Development of language, speech, and communication is one of the most gifted skills in humans. Achieving this skill is directly dependent on hearing function. Sensorineural hearing loss (SNHL) can thus cause extensive social, economic, and medical implications in patients based on the degree of hearing loss. Pathologies causing SNHL include hereditary, congenital, or acquired disorders in perinatal period or during infancy and childhood. [1],[2],[3],[4]

In developing countries, SNHL secondary to the infective diseases is a major public health problem. Various infective etiologies causing perinatal deafness include maternal Toxoplasma, Rubella, Cytomegalovirus, and Herpes (TORCH) infections, meningitis, mumps, measles, and others. Meningitis and other infections are either themselves responsible for SNHL or due to other factors like intensive care unit (ICU) care, ototoxic medication, electrolyte imbalance, etc., which might be associated with these conditions and diseases. [3],[4],[5]

SNHL secondary to these conditions is largely preventable and controllable. This can be achieved by implementing targeted immunization program, following recommended treatment protocols and above all, creating awareness among stakeholders. The pediatricians, the obstetricians, the physicians and the public must be made aware about possibility of developing SNHL in these situations and settings. [3]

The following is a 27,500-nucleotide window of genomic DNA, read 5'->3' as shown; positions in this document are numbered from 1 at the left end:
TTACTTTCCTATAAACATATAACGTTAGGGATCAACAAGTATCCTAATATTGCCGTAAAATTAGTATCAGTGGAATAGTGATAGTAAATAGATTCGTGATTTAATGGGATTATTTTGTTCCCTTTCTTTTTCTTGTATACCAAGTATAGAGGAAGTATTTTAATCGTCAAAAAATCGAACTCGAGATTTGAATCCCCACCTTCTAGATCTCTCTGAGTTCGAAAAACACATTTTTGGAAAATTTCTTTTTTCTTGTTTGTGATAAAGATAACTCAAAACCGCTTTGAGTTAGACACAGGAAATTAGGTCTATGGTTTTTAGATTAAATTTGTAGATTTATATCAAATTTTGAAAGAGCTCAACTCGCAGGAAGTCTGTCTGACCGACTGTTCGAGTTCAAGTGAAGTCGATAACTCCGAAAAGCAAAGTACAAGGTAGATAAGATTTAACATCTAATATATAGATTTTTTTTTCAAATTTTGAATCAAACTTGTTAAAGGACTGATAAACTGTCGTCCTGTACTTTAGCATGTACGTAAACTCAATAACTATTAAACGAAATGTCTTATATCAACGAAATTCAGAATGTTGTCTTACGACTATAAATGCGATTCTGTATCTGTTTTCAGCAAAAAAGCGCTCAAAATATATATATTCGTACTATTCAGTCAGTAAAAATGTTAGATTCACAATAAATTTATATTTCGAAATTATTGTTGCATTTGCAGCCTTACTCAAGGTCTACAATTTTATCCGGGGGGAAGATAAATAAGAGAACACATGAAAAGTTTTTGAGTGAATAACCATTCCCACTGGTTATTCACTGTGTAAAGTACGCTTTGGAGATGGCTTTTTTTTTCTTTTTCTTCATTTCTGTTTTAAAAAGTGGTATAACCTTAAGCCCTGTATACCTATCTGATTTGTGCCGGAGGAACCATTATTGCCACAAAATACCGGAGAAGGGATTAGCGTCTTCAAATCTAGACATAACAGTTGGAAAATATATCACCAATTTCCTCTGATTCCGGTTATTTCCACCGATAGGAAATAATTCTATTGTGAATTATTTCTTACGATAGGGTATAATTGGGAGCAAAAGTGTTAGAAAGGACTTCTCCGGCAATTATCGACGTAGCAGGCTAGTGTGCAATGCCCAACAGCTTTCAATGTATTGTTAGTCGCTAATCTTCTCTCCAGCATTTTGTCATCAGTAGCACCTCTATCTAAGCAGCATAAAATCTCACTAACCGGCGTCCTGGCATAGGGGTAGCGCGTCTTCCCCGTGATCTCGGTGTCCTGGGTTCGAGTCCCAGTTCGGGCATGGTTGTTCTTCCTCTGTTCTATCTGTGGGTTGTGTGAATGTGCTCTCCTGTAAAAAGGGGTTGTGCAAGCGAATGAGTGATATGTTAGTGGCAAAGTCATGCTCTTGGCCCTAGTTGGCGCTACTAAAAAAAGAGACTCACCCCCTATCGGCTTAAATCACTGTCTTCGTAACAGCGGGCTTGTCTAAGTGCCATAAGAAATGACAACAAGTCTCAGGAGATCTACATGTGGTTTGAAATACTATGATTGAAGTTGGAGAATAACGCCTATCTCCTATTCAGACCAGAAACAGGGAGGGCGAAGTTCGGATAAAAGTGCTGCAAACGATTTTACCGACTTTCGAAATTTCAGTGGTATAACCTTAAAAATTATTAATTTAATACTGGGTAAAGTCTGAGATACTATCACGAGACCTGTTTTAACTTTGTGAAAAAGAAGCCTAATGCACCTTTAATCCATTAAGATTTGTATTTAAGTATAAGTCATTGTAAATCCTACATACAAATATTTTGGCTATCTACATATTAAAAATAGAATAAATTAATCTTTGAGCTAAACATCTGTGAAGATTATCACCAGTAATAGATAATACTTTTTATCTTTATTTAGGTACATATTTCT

Materials and Methods Top

A retrospective chart review and data analysis of the patients who underwent cochlear implants at our center from 2007 to 2011, was done. The data of 213 patients including 185 prelingual and 28 postlingually deaf implantees were available. The data of 185 prelingual cochlear implantees were carefully assessed and analyzed with regard to possible causes of hearing loss in this group of patients. Attempts are being made in this communication to bring important public health issues through these data.

  Data and Results Top

While reviewing the data regarding the etiology of hearing loss in 185 prelingual cochlear implantees (2007-2011), we have observed that in about 46% (n0 = 85) of these cases etiology was unknown or could not be determined. Out of 100 cases in which etiology was determined, in 26 cases, hearing loss was of infective origin and thus possibly preventable. This constitutes 14% of the total cases (n = 185) and about one-fourth of the cases with known etiology ( n = 100 ). These were subdivided as follows:

Congenital acquired hearing loss

Nine of these cases were of congenital hearing loss due to maternal TORCH infections with a male to female ratio of 4:5 and an average age of 5.77 years (age range: 2-8 years). Out of these nine cases, seven cases were due to maternal Rubella infection and in two cases, Cytomegalovirus (CMV) was implicated. One of these nine cases also had birth asphyxia.

Secondary acquired hearing loss